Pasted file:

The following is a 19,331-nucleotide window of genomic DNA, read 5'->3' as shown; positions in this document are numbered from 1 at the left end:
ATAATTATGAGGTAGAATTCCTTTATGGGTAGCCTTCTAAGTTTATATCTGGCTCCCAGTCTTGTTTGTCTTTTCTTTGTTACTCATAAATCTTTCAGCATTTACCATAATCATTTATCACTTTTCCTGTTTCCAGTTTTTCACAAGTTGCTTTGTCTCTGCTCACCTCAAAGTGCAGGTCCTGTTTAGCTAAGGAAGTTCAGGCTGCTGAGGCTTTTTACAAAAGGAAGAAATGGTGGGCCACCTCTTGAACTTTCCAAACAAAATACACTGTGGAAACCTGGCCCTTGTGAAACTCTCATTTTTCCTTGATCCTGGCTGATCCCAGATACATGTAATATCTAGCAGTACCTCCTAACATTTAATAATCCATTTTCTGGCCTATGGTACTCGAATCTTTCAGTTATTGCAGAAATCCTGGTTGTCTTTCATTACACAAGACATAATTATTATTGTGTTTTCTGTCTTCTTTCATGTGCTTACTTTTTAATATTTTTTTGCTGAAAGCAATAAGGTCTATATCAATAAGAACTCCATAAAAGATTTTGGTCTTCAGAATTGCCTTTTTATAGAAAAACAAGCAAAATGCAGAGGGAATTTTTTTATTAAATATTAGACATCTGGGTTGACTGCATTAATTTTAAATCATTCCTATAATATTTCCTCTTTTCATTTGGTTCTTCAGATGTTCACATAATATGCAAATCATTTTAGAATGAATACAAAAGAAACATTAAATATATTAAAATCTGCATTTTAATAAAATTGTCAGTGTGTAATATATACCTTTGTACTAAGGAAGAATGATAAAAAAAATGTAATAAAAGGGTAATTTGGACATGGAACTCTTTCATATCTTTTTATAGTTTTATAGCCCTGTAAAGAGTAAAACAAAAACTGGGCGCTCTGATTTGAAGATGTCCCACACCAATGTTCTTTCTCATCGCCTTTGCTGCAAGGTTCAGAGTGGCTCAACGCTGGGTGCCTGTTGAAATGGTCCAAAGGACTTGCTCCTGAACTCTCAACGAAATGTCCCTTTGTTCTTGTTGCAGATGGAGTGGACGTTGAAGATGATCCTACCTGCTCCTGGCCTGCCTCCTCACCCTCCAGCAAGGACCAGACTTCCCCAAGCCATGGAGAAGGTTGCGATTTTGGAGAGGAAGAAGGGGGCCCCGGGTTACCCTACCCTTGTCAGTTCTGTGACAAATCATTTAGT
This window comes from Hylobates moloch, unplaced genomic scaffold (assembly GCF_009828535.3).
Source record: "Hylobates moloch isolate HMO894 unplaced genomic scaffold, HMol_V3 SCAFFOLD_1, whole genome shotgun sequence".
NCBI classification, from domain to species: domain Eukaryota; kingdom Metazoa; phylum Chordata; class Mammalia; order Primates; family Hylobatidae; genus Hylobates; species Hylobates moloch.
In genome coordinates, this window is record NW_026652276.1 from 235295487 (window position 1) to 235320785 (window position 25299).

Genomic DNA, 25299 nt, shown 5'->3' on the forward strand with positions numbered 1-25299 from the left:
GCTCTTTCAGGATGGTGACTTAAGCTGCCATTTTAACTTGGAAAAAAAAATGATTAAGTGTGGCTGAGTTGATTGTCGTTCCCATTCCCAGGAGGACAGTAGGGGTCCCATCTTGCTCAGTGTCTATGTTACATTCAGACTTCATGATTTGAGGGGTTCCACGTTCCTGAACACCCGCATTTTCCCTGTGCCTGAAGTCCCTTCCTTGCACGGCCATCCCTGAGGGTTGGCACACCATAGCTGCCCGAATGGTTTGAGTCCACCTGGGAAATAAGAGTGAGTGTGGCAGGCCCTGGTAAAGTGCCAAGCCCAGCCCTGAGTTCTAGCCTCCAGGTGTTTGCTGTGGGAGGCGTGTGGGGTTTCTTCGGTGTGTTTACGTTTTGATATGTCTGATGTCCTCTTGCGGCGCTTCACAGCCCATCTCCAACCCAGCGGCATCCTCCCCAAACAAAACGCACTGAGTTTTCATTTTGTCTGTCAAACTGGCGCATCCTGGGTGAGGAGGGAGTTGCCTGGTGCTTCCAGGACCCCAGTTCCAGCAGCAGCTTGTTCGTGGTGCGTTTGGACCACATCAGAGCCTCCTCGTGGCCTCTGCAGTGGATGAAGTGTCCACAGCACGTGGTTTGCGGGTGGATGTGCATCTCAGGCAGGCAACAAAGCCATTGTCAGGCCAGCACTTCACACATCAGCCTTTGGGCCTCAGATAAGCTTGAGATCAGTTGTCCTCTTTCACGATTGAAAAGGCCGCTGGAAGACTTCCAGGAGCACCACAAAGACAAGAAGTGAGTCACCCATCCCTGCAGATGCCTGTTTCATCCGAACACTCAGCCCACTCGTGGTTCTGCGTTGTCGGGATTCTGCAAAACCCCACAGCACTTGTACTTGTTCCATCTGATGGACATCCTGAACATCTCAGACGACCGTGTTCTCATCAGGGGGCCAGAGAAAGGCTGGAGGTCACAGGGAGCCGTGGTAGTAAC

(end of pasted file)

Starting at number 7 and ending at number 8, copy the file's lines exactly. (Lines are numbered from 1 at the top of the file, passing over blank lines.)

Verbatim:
Genomic DNA, 25299 nt, shown 5'->3' on the forward strand with positions numbered 1-25299 from the left:
GCTCTTTCAGGATGGTGACTTAAGCTGCCATTTTAACTTGGAAAAAAAAATGATTAAGTGTGGCTGAGTTGATTGTCGTTCCCATTCCCAGGAGGACAGTAGGGGTCCCATCTTGCTCAGTGTCTATGTTACATTCAGACTTCATGATTTGAGGGGTTCCACGTTCCTGAACACCCGCATTTTCCCTGTGCCTGAAGTCCCTTCCTTGCACGGCCATCCCTGAGGGTTGGCACACCATAGCTGCCCGAATGGTTTGAGTCCACCTGGGAAATAAGAGTGAGTGTGGCAGGCCCTGGTAAAGTGCCAAGCCCAGCCCTGAGTTCTAGCCTCCAGGTGTTTGCTGTGGGAGGCGTGTGGGGTTTCTTCGGTGTGTTTACGTTTTGATATGTCTGATGTCCTCTTGCGGCGCTTCACAGCCCATCTCCAACCCAGCGGCATCCTCCCCAAACAAAACGCACTGAGTTTTCATTTTGTCTGTCAAACTGGCGCATCCTGGGTGAGGAGGGAGTTGCCTGGTGCTTCCAGGACCCCAGTTCCAGCAGCAGCTTGTTCGTGGTGCGTTTGGACCACATCAGAGCCTCCTCGTGGCCTCTGCAGTGGATGAAGTGTCCACAGCACGTGGTTTGCGGGTGGATGTGCATCTCAGGCAGGCAACAAAGCCATTGTCAGGCCAGCACTTCACACATCAGCCTTTGGGCCTCAGATAAGCTTGAGATCAGTTGTCCTCTTTCACGATTGAAAAGGCCGCTGGAAGACTTCCAGGAGCACCACAAAGACAAGAAGTGAGTCACCCATCCCTGCAGATGCCTGTTTCATCCGAACACTCAGCCCACTCGTGGTTCTGCGTTGTCGGGATTCTGCAAAACCCCACAGCACTTGTACTTGTTCCATCTGATGGACATCCTGAACATCTCAGACGACCGTGTTCTCATCAGGGGGCCAGAGAAAGGCTGGAGGTCACAGGGAGCCGTGGTAGTAAC